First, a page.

Communication is one of the seven essential elements to ensure the success of open source license compliance activities. And it’s not enough to communicate compliance policies and processes with executive leadership, managers, engineers, and other employees. Companies must also develop external messaging for the developer communities of the open source projects they use in their products.
Below are some recommendations, based on The Linux Foundation’s e-book Open Source Compliance in the Enterprise, for some of the best ways to communicate open source license compliance both internally and externally.
Companies need internal compliance communication to ensure that employees are aware of what is involved when they include open source in a commercial software portfolio. You also want to ensure that employees are educated about the company’s compliance policies, processes, and guidelines. Internal communications can take any of several forms:
Email communication providing executive support and of open source compliance activities
Formal training mandated for all employees working with open source software
Brown-bag open source and compliance seminars to bring additional compliance awareness and promote active discussion
An internal open source portal to host the company’s compliance policies and procedures, open source related publications and presentations, mailing lists, and a discussion forum related to open source and compliance
A company-wide open source newsletter, usually sent every other month or on quarterly basis, to raise awareness of open source compliance
Companies also need external compliance communications to ensure that the open source community is aware of their efforts to meet the license obligations of the open source software they are using in their products.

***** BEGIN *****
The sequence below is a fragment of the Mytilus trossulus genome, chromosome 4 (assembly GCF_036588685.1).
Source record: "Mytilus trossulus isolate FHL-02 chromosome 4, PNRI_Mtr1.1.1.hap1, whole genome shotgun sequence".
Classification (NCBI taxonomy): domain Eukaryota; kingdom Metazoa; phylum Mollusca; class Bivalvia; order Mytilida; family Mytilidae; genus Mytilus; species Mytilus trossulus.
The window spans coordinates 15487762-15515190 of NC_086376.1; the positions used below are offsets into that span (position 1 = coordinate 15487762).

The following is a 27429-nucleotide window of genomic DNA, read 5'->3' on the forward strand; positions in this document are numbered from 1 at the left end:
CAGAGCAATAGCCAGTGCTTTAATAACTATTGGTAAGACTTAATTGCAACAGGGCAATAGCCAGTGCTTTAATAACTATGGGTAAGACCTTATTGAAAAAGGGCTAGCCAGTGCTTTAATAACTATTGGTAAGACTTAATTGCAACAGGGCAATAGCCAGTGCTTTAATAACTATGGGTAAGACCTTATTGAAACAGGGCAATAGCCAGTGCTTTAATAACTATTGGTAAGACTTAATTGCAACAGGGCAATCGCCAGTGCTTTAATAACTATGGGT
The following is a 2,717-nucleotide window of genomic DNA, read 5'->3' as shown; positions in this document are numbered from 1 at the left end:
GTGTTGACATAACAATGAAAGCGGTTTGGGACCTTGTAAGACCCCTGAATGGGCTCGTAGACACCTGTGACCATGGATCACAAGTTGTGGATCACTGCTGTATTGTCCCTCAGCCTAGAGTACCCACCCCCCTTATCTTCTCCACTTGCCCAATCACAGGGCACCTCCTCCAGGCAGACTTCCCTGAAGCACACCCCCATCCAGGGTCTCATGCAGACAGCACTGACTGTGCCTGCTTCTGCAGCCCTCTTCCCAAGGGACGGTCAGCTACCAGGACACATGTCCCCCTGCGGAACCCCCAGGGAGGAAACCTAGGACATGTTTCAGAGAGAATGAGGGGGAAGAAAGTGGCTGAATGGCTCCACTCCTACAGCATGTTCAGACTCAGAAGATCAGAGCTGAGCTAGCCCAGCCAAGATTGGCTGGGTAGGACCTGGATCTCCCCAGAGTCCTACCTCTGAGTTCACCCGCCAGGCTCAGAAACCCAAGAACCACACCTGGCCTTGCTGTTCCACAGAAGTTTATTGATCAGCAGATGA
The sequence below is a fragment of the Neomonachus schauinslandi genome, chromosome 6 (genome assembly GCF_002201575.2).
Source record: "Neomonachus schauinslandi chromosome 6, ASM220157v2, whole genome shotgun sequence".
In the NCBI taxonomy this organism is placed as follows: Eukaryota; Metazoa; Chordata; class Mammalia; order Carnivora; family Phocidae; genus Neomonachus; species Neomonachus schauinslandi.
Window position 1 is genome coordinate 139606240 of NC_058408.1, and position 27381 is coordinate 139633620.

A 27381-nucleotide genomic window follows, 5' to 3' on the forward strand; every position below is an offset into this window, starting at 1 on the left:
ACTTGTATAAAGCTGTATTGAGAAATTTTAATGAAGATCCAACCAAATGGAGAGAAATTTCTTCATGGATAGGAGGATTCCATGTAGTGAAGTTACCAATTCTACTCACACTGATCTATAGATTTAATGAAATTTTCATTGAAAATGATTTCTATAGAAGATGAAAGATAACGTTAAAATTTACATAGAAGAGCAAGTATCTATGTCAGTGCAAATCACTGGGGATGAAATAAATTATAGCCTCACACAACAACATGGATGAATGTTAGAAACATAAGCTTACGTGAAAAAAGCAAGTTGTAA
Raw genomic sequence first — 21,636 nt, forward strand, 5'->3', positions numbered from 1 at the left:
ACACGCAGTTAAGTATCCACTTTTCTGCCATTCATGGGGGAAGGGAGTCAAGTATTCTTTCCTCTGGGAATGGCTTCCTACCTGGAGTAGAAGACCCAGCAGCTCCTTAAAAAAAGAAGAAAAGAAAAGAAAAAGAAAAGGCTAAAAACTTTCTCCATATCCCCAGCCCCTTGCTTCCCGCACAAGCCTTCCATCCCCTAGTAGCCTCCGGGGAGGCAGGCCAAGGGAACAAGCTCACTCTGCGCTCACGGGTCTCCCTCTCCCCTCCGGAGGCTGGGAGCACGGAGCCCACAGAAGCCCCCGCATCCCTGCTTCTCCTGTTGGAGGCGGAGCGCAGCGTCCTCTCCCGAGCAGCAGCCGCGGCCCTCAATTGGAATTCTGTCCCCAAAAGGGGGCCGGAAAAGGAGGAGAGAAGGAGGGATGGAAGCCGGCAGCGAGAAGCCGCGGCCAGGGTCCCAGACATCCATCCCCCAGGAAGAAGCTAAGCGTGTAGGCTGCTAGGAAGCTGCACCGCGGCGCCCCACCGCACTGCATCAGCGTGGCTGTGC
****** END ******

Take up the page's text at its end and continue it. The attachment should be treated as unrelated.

￼External communications can take several forms:
• Website dedicated to distributing open source software for the purpose of compliance
• Outreach and support of open source organizations which help the company build relationships with open source organizations, understand the roles of these organizations, and contribute to their efforts where it makes sense
• Participation in open source events and conferences. This can be at various levels ranging from sponsoring an event, to contributing presentations and publications, or simply sending developers to attend and meet open source developers and foster new relationships with open source community members.
Read the other articles in this series:
The 7 Elements of an Open Source Management Program: Strategy and Process
The 7 Elements of an Open Source Management Program: Teams and Tools
How and Why to do Open Source Compliance Training at Your Company
Basic Rules to Streamline Open Source Compliance For Software Development
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